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Supporting physical development in early childhood
Supporting physical development in early childhood

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4 Summary of Week 1

In this first week, you have learned how to describe the relationship between young children’s growth and their physical development. You have identified the factors that may support or compromise children’s growth and physical development. And you are now able to identify and record the available mechanisms and personnel that can support children’s growth and physical development.

Top tips for children’s growth

  • Check frequently that the feet of Babygros are not getting too tight – babies need to be able to push off their feet as they begin to crawl – if their feet are all scrunched up they can’t do this.
  • Also check that children are wearing the right sized shoes – at any one time around 26% of children are not (Manners, 2019) – and this will have a significant impact on their balance, coordination and agility – so safety becomes a serious issue. There is no need for children to wear shoes during their first year.
  • Always be aware of the language you use when talking about children’s growth – they will pick up on anything negative and the effect may be long-lasting, so expressions like a bit chubbywell-coveredshrimpy and twiglet legs should be avoided – and look out for any negative or unpleasant expressions they may be using amongst themselves.

Top tips for children’s physical development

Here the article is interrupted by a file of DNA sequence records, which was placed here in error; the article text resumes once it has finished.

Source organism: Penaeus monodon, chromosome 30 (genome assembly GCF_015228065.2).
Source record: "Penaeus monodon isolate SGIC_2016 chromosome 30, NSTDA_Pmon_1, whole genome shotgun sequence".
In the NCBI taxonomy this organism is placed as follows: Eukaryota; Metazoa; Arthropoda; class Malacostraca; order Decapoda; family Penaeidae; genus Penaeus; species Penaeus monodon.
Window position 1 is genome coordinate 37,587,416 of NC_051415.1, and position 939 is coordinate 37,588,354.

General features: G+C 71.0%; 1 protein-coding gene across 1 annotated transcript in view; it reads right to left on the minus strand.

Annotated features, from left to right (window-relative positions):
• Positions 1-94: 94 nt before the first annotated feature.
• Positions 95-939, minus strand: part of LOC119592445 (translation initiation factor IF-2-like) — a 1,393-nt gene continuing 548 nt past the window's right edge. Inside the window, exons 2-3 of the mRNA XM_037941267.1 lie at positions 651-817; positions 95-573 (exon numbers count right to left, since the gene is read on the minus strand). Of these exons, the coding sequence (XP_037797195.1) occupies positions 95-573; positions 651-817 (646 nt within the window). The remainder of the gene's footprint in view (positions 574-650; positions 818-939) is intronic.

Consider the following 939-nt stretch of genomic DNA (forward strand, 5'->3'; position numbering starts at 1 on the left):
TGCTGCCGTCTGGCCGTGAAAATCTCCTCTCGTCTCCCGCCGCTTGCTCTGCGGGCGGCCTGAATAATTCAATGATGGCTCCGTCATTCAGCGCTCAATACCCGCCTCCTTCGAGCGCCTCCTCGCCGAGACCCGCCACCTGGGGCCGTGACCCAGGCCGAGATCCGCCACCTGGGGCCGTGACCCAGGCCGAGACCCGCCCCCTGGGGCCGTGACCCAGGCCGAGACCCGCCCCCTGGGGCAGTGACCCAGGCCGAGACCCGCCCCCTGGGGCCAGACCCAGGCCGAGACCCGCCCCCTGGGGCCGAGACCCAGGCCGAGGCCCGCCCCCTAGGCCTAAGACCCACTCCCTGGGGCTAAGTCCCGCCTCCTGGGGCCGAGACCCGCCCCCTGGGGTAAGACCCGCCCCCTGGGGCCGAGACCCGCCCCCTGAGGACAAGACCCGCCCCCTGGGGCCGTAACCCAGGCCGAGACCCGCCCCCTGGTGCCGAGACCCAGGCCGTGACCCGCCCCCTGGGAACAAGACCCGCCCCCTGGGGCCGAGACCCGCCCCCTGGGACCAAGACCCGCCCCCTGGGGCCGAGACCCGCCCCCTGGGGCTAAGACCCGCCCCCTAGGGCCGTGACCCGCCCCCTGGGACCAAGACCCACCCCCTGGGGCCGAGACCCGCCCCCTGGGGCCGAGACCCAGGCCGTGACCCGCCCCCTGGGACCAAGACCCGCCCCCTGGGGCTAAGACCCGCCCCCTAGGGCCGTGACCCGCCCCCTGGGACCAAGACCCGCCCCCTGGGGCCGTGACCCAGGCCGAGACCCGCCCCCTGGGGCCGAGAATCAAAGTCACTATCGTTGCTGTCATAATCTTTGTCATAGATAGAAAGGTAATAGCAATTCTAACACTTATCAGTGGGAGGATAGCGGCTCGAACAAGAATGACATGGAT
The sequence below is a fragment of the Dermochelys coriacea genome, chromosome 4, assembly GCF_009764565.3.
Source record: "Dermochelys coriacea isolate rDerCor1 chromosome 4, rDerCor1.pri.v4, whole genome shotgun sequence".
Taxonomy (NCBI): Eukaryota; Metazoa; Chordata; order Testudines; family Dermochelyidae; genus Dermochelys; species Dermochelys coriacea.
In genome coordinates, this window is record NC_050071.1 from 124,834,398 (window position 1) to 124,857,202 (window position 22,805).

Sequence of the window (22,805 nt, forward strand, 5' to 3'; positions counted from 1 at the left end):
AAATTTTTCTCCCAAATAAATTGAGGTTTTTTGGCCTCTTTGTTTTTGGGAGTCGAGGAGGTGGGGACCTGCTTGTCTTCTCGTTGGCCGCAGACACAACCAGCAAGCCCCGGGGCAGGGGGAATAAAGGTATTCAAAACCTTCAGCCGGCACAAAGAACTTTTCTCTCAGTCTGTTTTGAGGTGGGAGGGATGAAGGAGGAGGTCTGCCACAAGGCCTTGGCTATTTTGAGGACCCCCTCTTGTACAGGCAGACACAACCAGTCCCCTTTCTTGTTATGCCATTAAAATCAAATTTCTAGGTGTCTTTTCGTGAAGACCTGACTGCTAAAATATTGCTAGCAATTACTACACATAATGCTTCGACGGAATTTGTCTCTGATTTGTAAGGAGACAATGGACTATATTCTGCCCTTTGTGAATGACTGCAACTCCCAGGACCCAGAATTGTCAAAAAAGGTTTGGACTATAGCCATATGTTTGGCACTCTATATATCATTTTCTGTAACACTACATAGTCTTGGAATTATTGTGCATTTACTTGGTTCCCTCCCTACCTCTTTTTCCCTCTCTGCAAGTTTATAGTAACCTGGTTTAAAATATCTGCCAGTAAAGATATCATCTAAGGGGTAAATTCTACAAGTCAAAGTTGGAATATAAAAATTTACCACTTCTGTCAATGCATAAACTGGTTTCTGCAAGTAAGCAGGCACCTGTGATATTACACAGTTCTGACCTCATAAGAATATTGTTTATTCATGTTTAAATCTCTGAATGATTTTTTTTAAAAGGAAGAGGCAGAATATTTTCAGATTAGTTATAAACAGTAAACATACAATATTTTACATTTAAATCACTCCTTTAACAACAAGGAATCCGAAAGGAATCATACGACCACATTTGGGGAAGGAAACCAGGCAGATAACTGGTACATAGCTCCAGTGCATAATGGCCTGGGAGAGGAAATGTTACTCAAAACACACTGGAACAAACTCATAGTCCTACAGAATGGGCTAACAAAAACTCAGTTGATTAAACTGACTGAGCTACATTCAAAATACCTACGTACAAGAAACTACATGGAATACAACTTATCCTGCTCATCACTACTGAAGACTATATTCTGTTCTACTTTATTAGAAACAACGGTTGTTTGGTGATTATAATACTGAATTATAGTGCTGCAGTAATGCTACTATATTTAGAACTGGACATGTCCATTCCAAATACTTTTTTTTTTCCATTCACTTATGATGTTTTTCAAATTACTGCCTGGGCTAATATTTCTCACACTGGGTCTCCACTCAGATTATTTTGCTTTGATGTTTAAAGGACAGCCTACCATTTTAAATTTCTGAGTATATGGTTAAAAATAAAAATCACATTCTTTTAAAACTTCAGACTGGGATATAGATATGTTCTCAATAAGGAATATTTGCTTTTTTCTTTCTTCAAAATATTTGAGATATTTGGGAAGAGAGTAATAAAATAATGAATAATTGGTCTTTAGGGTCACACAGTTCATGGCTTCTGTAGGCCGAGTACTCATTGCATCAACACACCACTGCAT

• Remember that the physical development of all children is unique, individual and of profound importance to them.
  • Physical development is often ‘spikey’ – meaning that not all skills will develop at the same time or in the same order. Some children can cycle easily but struggle with catching a ball or are competent swimmers but not confident climbers. Some cannot bat very well but are fluent, fast runners.
  • Regressions and plateaus in skill acquisition are as important as progressions; children need ample time to reflect, discuss, practise in private and observe others before navigating the next level of a new skill.
  • Progress may often pop up in unexpected developmental domains. Children may make new friendships with others who share the same level of skill and interest. They may start to use the language of movement in different contexts and make connections between movement as seen in pictures, poems, stories or sculpture.


  • Reflect on the following questions:

    • How will you use this information to support your relationships with children?
    • How may this information positively inform your practice?
    • What specific points will you pass on to others and why?

We hope you have enjoyed the first week of this course. Each week you will learn more about how children’s physical development, health and wellbeing are linked, and how you can best support children to move more so their life chances are maximised and they reach their full potential.

You can now go to Week 2 [Tip: hold Ctrl and click a link to open it in a new tab. (Hide tip)] .